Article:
It’s Maine Restaurant Week (Week and a Half, really) this month, a time when thousands of diners prowl the streets hunting for great meals at a good deal. If you’re looking for a lunch that meets that criteria and then some, put down your Restaurant Week brochure and look no further than Commercial Street Pub.
Commercial Street Pub? Yes, that Commercial Street Pub, the Old Port bar once considered one of the Three Doors of Death. That’s ancient history now, to the extent the moniker ever really fit. The pub attracts a working-class clientele, but it’s never had tolerance for bad actors (as the long list on the wall of characters barred from the establishment attests).
It’s a small, squarish establishment with a pool table and nine TVs tuned to seemingly every major sporting event happening on the planet. The bartenders and regulars are friendly, and you can usually find owner John Guinn among them.
The pub serves lunch weekdays from 11 a.m. till 4 o’clock or so. As expected, you can get a hot dog or a hamburger or a grilled cheese sandwich. But there are other items on the chalkboard that’ll make you do a double-take. Slow-roasted beef short ribs au jus with buttered potato and horseradish ($10). Grilled center-cut pork chop with Madeira sauce ($10). Veal Cordon Bleu with lemon caper sauce ($10). Seared turkey confit with vegetable rice pilaf and French lentils ($9).
Turkey fuckin’ confit? And for nine bucks? The only thing more ridiculous than the price and the fact this kind of food is available here in the first place is the taste — off the charts delicious.
The man in the kitchen is Mel Allex, a 50-year-old Peaks Islander with 33 years of culinary experience. Originally from New Jersey, Allex attended the prestigious Culinary Institute of America and was trained in the art of classical French cuisine. Before Guinn brought him to the pub about a year ago, Allex was cooking at Cinque Terre, the classy Italian restaurant on Wharf Street.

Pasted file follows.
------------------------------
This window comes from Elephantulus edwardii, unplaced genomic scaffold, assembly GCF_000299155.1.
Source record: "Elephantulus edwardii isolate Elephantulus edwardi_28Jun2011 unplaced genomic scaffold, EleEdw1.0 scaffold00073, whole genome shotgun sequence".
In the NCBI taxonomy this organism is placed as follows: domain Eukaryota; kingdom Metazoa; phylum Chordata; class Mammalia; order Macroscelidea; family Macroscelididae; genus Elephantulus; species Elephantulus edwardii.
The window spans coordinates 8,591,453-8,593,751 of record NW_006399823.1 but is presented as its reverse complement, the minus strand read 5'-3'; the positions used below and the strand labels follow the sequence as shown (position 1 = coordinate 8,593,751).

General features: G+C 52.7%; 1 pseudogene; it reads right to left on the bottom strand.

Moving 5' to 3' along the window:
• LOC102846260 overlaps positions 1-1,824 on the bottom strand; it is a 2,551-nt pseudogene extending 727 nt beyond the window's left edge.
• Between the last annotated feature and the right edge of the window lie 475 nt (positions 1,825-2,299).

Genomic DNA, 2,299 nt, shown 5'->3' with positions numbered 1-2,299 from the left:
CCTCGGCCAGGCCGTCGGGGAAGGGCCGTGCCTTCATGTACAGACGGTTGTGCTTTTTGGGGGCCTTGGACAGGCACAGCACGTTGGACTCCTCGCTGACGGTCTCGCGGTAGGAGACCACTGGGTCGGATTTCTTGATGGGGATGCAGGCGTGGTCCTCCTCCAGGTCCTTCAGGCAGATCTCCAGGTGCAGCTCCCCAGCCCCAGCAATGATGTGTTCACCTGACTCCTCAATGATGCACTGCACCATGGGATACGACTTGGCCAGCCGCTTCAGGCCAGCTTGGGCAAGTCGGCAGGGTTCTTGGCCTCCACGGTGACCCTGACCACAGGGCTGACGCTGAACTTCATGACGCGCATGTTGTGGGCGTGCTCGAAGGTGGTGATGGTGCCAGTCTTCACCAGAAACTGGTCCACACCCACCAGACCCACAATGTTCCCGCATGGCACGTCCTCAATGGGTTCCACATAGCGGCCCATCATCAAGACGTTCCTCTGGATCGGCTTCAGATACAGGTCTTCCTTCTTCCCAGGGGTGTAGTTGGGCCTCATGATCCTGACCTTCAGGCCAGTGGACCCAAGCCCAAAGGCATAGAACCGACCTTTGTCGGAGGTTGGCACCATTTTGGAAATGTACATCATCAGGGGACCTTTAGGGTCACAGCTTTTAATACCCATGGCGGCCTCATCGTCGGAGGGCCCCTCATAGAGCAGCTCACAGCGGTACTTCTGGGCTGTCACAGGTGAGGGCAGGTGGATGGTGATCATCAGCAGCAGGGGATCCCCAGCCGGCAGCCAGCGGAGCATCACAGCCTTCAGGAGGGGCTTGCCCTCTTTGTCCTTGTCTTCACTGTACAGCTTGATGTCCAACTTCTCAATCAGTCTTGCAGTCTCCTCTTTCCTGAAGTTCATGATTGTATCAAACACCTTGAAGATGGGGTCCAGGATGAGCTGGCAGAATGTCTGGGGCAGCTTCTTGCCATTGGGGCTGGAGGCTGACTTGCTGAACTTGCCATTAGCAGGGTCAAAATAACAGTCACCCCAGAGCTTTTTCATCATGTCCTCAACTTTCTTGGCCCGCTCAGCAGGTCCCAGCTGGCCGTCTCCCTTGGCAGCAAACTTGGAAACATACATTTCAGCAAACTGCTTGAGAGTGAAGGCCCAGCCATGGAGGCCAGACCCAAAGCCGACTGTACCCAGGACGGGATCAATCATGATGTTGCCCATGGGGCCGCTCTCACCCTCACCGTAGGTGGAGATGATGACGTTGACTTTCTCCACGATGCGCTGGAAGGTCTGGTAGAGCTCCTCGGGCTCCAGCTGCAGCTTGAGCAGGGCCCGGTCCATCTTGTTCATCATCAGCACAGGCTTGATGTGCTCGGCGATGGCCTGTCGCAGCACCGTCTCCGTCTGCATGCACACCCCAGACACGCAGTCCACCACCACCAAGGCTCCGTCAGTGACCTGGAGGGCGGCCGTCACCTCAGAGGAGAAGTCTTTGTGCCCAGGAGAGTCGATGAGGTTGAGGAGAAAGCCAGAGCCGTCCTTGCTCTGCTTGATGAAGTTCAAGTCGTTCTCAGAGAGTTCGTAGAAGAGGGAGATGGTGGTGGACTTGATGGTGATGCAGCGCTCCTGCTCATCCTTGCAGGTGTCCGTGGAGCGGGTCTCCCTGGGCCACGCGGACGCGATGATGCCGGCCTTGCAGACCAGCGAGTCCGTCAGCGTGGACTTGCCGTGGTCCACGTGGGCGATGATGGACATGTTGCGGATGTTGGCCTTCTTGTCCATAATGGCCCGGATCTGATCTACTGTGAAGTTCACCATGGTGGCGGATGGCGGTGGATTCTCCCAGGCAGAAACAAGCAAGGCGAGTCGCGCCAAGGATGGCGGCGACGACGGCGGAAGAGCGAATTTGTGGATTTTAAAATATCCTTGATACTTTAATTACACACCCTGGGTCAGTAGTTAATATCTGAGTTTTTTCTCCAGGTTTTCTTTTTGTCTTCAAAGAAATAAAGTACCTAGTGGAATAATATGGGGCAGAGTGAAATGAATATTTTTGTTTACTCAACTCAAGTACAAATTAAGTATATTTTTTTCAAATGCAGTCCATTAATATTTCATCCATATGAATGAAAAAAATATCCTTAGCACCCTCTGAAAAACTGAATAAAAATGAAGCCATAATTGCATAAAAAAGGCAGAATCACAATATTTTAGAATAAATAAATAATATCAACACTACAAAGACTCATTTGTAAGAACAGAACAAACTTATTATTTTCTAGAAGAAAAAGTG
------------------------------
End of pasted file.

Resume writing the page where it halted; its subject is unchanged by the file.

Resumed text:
Despite his professional cred, Allex takes a no-bullshit approach to his craft. “I look at it as a trade,” he said. “I’m not a chest-pounding kind of chef. I’m a kitchen kommando.”
You can get a salad at the pub, but meat’s the main attraction (a steak salad with “choke hearts” and blue cheese costs $10). A lot of the meat comes from Smaha’s in South Portland. It’s not necessarily organic or all-natural — it couldn’t be as affordable if it was — but Allex makes the most of it, coaxing flavors out and adding others. The beef short rib I had for lunch had a dry rub on it for 24 hours, then it was seared with white wine and bay leaf and slow-cooked for five-and-a-half hours after that.
The portions are big. The pork chop is an inch-and-a-half thick. Allex said one customer ordered the chop 20 days in a row, stopping only for Lent (or maybe doctor’s orders).
“I’m making real food,” said Allex. “I think about it 24/7.” In addition to the meat dishes, Allex makes breads and desserts, though these aren’t on the pub’s menu. He can butcher with the best of ’em. Given a pig, he’ll make use of “everything but the oink.” Depending on the season or Allex’s inspiration, house-made schnitzels and sausages and seafood dishes show up on the chalkboard.
There’s only one way to find out what he’s cooking from day to day: stop in, take a seat and prepare to be amazed.
— Chris Busby